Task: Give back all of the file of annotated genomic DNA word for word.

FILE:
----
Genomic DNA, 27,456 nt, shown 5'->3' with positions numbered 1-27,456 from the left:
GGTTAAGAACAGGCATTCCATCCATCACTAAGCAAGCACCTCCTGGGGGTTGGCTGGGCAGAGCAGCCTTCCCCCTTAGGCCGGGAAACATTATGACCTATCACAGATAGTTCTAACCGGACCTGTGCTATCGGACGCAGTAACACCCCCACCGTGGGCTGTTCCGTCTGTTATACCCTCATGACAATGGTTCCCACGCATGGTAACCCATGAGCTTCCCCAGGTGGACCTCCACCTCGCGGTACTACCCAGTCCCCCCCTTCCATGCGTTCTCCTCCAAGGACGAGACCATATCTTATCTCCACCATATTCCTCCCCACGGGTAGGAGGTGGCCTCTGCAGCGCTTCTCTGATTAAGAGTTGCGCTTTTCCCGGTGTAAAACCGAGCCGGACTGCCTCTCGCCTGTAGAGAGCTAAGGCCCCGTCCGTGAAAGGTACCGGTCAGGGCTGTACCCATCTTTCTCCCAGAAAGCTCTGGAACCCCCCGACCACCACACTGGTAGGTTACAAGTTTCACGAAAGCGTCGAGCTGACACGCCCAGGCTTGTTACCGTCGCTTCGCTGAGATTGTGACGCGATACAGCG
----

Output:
Genomic DNA, 27,456 nt, shown 5'->3' with positions numbered 1-27,456 from the left:
GGTTAAGAACAGGCATTCCATCCATCACTAAGCAAGCACCTCCTGGGGGTTGGCTGGGCAGAGCAGCCTTCCCCCTTAGGCCGGGAAACATTATGACCTATCACAGATAGTTCTAACCGGACCTGTGCTATCGGACGCAGTAACACCCCCACCGTGGGCTGTTCCGTCTGTTATACCCTCATGACAATGGTTCCCACGCATGGTAACCCATGAGCTTCCCCAGGTGGACCTCCACCTCGCGGTACTACCCAGTCCCCCCCTTCCATGCGTTCTCCTCCAAGGACGAGACCATATCTTATCTCCACCATATTCCTCCCCACGGGTAGGAGGTGGCCTCTGCAGCGCTTCTCTGATTAAGAGTTGCGCTTTTCCCGGTGTAAAACCGAGCCGGACTGCCTCTCGCCTGTAGAGAGCTAAGGCCCCGTCCGTGAAAGGTACCGGTCAGGGCTGTACCCATCTTTCTCCCAGAAAGCTCTGGAACCCCCCGACCACCACACTGGTAGGTTACAAGTTTCACGAAAGCGTCGAGCTGACACGCCCAGGCTTGTTACCGTCGCTTCGCTGAGATTGTGACGCGATACAGCG